An earlier post on Point of Order about farming and climate change attracted some interesting comments. The post itself contended that in view of the world facing a global food shortage the government should be doing everything in its power to lift food production — and not imposing taxes on methane emissions (in other words taxing the burps on animals}.
In the wake of posting our thoughts, Point of Order was reminded that the Paris Convention on Climate Change in 2015 finished with an agreement where Article 2 read with these key lines:
1. This Agreement, in enhancing the implementation of the Convention,
including its objective, aims to strengthen the global response to the threat of
climate change, in the context of sustainable development and efforts to eradicate poverty, including by :
(b) Increasing the ability to adapt to the adverse impacts of climate
change and foster climate resilience and low greenhouse gas emissions
development, in a manner that does not threaten food production.
Point of Order underlines that last phrase and questions whether that element has been fully considered in the action which is now being canvassed in NZ.
He Waka Eke Noa has delivered its recommendations for pricing agricultural emissions, which in effect will add significantly to the costs of food production.The Government is expected to formally adopt these recommendations in December.
Because He Waka Eke Noa has 11 partners from the rural industries, it likely will be a formality for the government to proceed with those recommendations, although the Climate Change Commission will have its own input into what happens.
Keith Woodford, a former Lincoln College professor, in an article on the issue posted by interest.co.nz, noted the debate within HWEN “went right down to the wire” before Federated Farmers agreed to add their logo.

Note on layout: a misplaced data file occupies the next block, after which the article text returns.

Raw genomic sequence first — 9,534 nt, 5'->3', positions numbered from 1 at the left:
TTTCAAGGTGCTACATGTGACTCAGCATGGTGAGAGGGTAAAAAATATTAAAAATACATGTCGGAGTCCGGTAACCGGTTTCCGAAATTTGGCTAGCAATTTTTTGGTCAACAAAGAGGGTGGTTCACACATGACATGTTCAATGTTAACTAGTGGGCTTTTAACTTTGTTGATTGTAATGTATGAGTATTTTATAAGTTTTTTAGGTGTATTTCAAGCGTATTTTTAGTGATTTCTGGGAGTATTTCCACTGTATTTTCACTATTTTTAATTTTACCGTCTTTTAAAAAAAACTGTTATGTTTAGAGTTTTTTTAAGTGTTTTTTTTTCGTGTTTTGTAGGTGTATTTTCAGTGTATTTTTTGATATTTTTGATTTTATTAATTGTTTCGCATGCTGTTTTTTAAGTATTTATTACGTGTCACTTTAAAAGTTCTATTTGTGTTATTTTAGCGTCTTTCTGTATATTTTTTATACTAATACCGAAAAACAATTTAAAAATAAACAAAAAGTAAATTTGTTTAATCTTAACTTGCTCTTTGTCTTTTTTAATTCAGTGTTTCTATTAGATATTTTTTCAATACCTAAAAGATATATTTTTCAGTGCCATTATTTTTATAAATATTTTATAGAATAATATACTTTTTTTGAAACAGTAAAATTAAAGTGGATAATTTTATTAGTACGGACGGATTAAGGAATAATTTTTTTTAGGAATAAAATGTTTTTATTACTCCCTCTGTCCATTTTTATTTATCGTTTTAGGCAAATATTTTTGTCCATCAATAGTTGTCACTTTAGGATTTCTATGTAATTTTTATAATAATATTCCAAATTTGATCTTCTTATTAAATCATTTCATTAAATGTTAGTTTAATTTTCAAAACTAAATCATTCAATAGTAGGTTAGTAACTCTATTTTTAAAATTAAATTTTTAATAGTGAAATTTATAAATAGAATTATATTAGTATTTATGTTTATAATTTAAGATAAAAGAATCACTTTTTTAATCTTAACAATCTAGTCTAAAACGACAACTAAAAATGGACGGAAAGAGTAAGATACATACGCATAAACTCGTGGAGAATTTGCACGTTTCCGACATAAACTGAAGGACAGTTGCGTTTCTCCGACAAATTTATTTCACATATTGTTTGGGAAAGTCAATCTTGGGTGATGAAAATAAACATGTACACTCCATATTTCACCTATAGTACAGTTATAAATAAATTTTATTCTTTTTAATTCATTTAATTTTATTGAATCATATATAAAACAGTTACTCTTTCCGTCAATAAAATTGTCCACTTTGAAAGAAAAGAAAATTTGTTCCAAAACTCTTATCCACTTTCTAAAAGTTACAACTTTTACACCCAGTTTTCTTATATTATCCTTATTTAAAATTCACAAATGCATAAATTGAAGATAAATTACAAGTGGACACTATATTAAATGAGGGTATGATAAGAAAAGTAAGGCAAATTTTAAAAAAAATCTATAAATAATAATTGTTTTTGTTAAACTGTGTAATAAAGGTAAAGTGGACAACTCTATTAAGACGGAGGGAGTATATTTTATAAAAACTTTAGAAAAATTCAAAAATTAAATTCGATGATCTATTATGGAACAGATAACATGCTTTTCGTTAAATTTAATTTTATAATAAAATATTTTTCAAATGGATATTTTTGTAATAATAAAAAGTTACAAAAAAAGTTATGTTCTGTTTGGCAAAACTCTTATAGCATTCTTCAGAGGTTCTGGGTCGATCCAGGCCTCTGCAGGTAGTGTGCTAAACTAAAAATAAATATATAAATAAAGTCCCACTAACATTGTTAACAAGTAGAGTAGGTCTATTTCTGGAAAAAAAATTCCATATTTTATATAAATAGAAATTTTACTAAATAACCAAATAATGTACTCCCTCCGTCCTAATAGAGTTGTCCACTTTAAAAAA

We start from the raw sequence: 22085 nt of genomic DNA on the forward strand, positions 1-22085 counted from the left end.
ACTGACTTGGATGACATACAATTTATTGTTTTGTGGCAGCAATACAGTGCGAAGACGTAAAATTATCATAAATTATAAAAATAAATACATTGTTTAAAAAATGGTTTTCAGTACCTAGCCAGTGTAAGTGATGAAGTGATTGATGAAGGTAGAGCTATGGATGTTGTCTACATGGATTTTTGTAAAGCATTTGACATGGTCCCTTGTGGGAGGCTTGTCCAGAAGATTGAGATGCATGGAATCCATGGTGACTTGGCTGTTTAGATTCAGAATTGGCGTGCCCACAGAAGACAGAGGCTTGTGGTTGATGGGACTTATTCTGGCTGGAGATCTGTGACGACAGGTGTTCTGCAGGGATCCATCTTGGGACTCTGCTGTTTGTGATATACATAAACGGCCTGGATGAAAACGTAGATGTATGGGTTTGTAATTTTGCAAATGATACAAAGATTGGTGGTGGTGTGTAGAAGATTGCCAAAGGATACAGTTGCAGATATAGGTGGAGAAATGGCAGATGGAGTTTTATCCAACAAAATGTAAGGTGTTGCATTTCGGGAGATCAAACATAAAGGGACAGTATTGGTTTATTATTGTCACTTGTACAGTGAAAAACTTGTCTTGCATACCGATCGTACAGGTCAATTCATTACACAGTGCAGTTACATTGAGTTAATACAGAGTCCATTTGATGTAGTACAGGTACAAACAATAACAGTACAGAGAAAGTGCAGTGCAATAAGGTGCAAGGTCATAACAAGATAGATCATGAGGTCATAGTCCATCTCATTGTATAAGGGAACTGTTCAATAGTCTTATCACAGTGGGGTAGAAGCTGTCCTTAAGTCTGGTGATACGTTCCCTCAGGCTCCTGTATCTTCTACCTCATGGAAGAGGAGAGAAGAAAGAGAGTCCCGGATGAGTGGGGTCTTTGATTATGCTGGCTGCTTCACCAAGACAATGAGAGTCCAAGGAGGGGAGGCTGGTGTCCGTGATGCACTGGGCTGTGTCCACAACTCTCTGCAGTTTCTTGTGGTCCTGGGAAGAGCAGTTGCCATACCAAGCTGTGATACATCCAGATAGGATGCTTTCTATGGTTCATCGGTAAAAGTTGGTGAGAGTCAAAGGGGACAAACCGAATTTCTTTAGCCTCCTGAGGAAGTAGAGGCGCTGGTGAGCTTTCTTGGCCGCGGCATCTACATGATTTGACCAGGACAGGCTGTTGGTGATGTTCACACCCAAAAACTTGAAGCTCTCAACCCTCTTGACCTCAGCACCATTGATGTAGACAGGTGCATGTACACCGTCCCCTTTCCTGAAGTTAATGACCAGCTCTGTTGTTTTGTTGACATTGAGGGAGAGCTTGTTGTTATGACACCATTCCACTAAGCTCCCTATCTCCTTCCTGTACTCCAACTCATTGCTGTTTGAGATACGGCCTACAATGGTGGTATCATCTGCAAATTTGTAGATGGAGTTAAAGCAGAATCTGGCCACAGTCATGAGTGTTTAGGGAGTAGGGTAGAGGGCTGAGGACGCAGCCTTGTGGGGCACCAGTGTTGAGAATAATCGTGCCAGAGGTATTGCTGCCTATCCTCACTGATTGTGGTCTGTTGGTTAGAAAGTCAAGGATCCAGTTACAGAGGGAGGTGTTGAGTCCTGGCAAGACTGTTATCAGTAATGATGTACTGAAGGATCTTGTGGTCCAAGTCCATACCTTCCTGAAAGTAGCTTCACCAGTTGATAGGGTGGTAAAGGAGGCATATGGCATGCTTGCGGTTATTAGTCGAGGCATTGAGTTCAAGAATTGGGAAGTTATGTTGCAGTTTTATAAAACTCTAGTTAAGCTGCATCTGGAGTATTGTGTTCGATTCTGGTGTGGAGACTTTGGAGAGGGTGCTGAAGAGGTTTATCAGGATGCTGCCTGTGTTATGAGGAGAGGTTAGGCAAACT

“Some of the other partners to the document were also less than happy, but the alternative of failing to come up with an agreement at all was even less palatable.Now it will be up to the Government, taking account of forthcoming advice from the Climate Change Commission (CCC), to make some calls as to the path forward”.
As Professor Woodford put it:
“The Government does not have to accept the HWEN recommendations. Nor does it have to accept the advice of the CCC. But if it does not accept CCC advice, it is required by legislation to give reasons.
“My bet is that there will be robust discussions within Government. There are some within Government, including senior members, who understand very clearly that they must not destroy agriculture. But there are also elements within the Government who are fundamentally antagonistic to New Zealand agriculture as currently structured”.
He says one of the key reasons for antagonism towards New Zealand’s agricultural sector is a serious misunderstanding about the importance of primary industries in general, and pastoral agriculture in particular.
“This lack of understanding is fed by the crazy way that we measure the importance of the agricultural sector in New Zealand. This starts with the measure of GDP, whereby agriculture supposedly makes up in the order of five percent of the economy.
This GDP measure is limited not only to what happens on-farm, ignoring everything before and past the farm gate, but it also includes only part of what happens on-farm…..The only way to understand the importance to New Zealand of the land-based primary industries is to look at exports. More than 80% of New Zealand’s merchandise exports come from the primary industries”.
Professor Woodford says the ‘bottom line arising from this situation is that New Zealand has responsibilities to itself, and also to others – through the Paris Agreement – to protect food production.
‘‘However, that does not let New Zealand ‘off the hook’ from having to minimise greenhouse gas emissions whenever it can do so consistent with its food obligations’’.
As Cabinet Ministers get to grips with the issue of methane emissions, Point of Order wonders whether they will grasp all the implications of what the outcomes of their decisions will be. And will they understand and recognise the meaning of the Paris Agreement’s Article 2.1(b)?